By Ray O’Hanlon
Pump ya fist if ya love . . . international copyright law.
Black 47 co-founder and Irish American rapper Chris Byrne is suing the British Broadcasting Corporation for $5 million over the use of his song "Fenians" in a television documentary that focused on the Florida gun-running case presently before a court in Fort Lauderdale.
Byrne has brought his case against the BBC in Federal District Court in Manhattan.
The case stems from a broadcasting of the BBC Northern Ireland "Spotlight" news documentary program in October of last year.
At one point in the program, Byrne’s "Fenians" was played for three minutes over a series of images of New York.
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The case before the federal court alleges that the BBC misappropriated Byrne’s copyrighted musical recording without license or permission.
Byrne’s suit also argues that the legal issue goes deeper than just violation of standard copyright.
"By taking Byrne’s instantly recognizable voice and musical work, the BBC has caused Byrne to be unwillingly associated with a British media company and an anti-Irish message, both of which Byrne has long opposed," Byrne’s attorneys stated in a press release announcing the legal action.
Byrne has been a consistent critic of the British presence and policies in Northern Ireland. "Fenians," which opens with the line "Pump ya fist if ya love freedom," also includes the chorus line "unrepentant Fenian bastard."
Byrne, in the press statement, accused the BBC of waging a "long propaganda war" against those who opposed British policy in Northern Ireland.
"The BBC stole both my work and my reputation to service their theory that Irish republicans are fundamentally dishonest. My work has always had at its core the belief that the Irish people have the right to self-determination and independence from British interference," Byrne, who is a former officer with the NYPD, said.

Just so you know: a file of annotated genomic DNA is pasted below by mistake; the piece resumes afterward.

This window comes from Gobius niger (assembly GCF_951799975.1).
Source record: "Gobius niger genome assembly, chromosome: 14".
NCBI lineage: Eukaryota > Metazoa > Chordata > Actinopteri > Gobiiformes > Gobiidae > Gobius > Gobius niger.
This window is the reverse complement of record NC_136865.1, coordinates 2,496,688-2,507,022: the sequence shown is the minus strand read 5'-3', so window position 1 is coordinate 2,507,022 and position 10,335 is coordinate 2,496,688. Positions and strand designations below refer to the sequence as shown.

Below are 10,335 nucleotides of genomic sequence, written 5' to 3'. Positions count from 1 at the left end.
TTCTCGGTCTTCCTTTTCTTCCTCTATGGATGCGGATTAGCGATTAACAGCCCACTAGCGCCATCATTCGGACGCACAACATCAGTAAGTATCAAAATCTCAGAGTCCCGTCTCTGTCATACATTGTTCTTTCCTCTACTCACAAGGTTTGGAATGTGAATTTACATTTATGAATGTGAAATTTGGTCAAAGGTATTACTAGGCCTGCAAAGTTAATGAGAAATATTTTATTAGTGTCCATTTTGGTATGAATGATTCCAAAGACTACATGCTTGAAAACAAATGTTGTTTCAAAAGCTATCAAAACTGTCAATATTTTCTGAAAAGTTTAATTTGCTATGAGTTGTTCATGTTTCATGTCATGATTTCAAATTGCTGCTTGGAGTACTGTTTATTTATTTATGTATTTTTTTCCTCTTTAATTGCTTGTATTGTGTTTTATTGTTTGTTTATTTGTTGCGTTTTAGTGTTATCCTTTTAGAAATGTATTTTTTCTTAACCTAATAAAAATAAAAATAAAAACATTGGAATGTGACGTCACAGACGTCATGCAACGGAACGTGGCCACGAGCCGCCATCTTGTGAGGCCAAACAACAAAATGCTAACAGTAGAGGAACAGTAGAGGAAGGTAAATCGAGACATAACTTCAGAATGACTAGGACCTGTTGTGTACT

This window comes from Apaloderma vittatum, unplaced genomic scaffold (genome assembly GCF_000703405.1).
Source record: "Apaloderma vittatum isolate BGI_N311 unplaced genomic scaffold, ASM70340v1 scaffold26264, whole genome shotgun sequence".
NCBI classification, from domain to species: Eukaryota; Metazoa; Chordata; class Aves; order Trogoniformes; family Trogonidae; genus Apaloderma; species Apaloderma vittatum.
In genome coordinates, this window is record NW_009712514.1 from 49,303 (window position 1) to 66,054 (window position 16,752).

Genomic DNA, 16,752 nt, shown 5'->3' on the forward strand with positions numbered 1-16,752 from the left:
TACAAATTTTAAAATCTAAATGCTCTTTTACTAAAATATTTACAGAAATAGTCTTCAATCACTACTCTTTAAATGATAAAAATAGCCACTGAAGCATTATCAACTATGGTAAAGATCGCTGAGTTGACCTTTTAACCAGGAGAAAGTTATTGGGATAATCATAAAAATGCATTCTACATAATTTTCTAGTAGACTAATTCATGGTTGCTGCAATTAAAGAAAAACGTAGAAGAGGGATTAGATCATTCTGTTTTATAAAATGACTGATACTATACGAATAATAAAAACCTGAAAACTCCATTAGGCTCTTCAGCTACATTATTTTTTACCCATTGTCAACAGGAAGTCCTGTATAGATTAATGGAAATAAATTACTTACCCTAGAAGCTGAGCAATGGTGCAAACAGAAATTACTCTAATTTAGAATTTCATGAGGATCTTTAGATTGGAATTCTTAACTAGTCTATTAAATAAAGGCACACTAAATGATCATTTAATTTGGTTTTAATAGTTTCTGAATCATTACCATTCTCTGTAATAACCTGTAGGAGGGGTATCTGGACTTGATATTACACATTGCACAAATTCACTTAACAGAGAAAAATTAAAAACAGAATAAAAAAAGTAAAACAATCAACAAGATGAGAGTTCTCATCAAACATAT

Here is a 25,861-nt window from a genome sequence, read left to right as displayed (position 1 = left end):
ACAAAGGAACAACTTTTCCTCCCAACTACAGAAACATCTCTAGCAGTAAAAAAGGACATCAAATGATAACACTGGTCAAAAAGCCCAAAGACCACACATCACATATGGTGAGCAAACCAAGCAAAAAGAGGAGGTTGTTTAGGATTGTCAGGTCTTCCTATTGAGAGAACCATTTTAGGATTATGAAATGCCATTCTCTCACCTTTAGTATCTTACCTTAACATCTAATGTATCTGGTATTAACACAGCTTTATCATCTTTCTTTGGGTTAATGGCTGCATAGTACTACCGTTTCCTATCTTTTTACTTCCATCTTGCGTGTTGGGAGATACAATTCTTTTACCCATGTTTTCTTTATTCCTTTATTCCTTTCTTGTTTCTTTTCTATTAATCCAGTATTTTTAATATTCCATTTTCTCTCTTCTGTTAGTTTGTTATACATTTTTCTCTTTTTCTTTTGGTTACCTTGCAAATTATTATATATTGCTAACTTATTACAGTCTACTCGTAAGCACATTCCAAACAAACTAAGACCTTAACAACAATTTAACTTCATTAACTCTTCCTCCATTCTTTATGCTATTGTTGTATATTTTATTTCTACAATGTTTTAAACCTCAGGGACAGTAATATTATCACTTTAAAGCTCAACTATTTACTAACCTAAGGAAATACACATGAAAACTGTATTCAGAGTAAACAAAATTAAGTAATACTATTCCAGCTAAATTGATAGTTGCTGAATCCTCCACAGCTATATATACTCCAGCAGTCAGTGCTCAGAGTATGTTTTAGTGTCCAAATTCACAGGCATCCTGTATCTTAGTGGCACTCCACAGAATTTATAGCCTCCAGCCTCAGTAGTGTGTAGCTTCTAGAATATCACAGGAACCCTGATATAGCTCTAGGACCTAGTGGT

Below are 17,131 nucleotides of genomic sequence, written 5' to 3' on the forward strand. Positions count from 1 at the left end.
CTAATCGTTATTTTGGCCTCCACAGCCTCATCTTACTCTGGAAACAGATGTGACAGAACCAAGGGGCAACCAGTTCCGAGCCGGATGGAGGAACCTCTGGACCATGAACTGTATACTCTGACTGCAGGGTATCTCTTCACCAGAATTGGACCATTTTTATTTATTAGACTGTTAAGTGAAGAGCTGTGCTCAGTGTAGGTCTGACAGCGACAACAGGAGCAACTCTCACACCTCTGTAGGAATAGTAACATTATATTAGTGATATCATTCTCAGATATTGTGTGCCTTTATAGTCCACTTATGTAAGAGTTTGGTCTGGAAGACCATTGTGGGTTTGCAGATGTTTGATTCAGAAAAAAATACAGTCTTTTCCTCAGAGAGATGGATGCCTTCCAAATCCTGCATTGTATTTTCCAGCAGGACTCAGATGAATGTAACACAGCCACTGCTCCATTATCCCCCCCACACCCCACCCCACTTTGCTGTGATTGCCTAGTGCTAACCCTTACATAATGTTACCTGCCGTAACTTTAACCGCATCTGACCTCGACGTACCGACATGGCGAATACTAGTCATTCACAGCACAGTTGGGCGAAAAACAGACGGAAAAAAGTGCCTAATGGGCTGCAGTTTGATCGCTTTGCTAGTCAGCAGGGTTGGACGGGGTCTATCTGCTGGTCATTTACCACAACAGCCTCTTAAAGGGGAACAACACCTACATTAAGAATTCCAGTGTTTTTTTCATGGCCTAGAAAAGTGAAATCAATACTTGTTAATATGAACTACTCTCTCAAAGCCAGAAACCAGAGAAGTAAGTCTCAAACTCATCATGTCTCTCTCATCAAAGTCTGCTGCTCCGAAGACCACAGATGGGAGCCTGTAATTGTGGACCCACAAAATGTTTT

"The BBC is a government-controlled institution that supports the aims and interests of the British state, including its undemocratic control over Northern Ireland. The BBC would not have had a snowball’s chance in hell of getting a license from me, even if they had the decency to go about it legally.
"My political beliefs are central to who I am, and the BBC’s theft of my work for the purposes of anti-Irish disinformation is a grave infringement of my artistic rights."
The statement accompanying the legal papers filed in federal court sets out a series of additional allegations against the BBC that will be raised in court by attorney Russell Smith, who is also representing "Committee" author Sean McPhilemy in a pending libel case in Washington, D.C.
The suit accuses the BBC of supporting a British government policy that is allegedly fighting "not just a military war but a propaganda war" in Northern Ireland.
The suit accuses the BBC of "consciously" ignoring Catholic grievances in the North "throughout the conflict" and states that the BBC "lied to the world" about the 1972 Bloody Sunday killings in Derry.
"The BBC has censored countless programs which challenge British policy in the north of Ireland, and even banned the song ‘Give Ireland Back to the Irish’ by former Beatle Paul McCartney," the statement said.
Byrne, who also goes by a hip-hop stage name, "Seanchai," alleges that by associating him with its message, the BBC has placed him in a position of having to defend his character and integrity.
"After everything I’ve stood for, after all the benefits and the protests, it now appears to my compatriots and my fans that Seanchai has sold out. There is none so low in the opinion of Irish republicans as he who takes the sovereign coin to betray his people. The damage done to my reputation is incalculable," Byrne said.
The "Spotlight" program was aired Oct. 5, 1999. Byrne’s suit alleges that it was designed to show that the alleged gun-running activities of a group of Irish nationals in Florida was proof that the present IRA cease-fire was bogus.
Four Irish nationals were arrested in the Florida case, which is due to go to trial next week.
Byrne’s suit further alleges that the "Spotlight" broadcast occurred at a time when extremely delicate peace talks were under way in Northern Ireland and that the program "bolstered" the demands of "pro-British politicians" that Irish republicans be excluded from those negotiations.
"Byrne’s music was synchronized over a series of images of New York landmarks with a view to enhancing the show’s composition and message," the statement accompanying suit stated.
Attorney Smith told the Echo Tuesday that while the BBC had acknowledged receipt of notice to sue, no substantive reply had yet been received from the corporation.
The suit alleges violation of the U.S. Copyright Act of 1976, in addition to several foreign and international copyright statutes, including the United Kingdom’s Copyright, Design and Patent Act of 1988, the Universal Copyright Convention and the Berne Convention for the protection of Literary and Artistic Works.